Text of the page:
In the nearly 20 years that Fernando Ojeda has owned a downtown restaurant, he’s seen the expansion of the Los Angeles Convention Center and construction of the Staples Center and LA Live.
Each time, the increased foot traffic boosted sales at his restaurant, Fernando’s Taco Inn, which sits directly across from the entertainment complex.
So when news broke Thursday that AEG chief executive Tim Leiweke would be leaving his post — leading to speculation that his departure could delay or scrub a downtown football stadium — Ojeda was disappointed.
“I know it was far from a done deal, but it would mean more business for me,” Ojeda said, as the hiss of carne hitting the iron filled the small restaurant. “I’m crossing my fingers, though, and hope it gets built in the next couple of years.”
If construction on a downtown stadium ever breaks ground, Ojeda expects his business to increase by 30% — initially from work crews and eventually from football fans.
It’s been speculated that the new stadium could hold more than 70,000 people. Staples Center can hold about 20,000 spectators.
Billionaire Philip Anschutz announced Thursday that he has decided not to sell AEG, the entertainment giant whose holdings include Staples Center, LA Live, the Los Angeles Kings and the Los Angeles Galaxy.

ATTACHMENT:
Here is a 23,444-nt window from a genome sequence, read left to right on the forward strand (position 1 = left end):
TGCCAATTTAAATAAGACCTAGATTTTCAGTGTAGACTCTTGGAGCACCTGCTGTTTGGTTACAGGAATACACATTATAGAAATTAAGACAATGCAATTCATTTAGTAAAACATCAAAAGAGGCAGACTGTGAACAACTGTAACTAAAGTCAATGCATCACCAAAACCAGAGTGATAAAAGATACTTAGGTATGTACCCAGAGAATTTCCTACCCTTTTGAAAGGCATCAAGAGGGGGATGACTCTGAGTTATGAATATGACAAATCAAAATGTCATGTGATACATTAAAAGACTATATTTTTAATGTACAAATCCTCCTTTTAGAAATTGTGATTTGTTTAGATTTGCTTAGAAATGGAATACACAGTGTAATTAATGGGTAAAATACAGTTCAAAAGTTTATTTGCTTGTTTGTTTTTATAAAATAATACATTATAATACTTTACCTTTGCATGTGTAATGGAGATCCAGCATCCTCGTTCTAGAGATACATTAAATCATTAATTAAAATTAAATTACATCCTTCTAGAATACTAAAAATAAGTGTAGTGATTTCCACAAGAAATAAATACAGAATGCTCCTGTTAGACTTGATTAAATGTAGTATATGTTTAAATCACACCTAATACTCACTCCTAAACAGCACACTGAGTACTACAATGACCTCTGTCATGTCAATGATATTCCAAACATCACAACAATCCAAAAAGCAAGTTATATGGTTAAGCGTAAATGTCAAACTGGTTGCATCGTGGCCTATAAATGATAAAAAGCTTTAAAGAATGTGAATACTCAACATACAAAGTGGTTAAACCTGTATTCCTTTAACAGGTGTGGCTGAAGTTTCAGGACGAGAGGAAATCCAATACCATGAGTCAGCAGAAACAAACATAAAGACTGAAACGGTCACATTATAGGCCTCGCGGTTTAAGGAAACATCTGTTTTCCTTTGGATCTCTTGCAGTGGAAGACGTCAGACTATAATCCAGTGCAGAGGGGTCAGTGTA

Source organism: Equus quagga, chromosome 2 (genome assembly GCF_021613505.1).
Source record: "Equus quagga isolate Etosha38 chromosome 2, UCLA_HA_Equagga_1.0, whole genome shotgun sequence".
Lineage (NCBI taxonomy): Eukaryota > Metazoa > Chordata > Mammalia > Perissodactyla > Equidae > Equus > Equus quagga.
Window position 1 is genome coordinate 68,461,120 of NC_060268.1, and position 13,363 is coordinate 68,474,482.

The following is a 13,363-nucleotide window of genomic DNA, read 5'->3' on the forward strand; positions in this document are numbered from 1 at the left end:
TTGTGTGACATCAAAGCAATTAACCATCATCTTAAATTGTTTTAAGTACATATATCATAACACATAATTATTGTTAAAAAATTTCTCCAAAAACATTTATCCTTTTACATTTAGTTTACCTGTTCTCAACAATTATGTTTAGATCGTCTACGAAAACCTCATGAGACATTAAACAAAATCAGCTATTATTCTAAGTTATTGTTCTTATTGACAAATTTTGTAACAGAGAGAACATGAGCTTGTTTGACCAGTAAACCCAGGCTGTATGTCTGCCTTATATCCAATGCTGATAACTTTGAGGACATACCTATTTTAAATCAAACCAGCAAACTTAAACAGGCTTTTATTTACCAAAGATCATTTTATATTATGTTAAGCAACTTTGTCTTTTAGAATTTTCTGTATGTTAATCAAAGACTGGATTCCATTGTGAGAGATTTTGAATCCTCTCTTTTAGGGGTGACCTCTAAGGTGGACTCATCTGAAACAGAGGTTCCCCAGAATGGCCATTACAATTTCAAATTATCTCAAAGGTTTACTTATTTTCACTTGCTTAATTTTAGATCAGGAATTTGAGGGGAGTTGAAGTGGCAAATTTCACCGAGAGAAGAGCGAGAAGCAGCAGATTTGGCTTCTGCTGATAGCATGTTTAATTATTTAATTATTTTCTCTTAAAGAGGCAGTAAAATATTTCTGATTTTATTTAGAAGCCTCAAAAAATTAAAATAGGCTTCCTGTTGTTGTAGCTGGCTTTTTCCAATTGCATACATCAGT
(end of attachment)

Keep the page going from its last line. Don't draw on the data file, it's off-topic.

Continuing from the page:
Anschutz said he planned to resume a more active role in the company. In September, he was seeking bidders in a sale that some insiders said could fetch $7 billion.
At 11 a.m. all of the tables at La Gran Cucina, an Italian restaurant in the shadow of LA Live, were empty. The lunch crowd had yet to break and waiters were setting up tables.
“Business is slow, so a new stadium would most likely help me,” said manager Henry Martinez.
A 70,000-seat stadium would be more than three times the crowd Laker and Clippers games attract.
“I’m a big football fan myself, and what business doesn’t want more foot traffic?” Martinez said.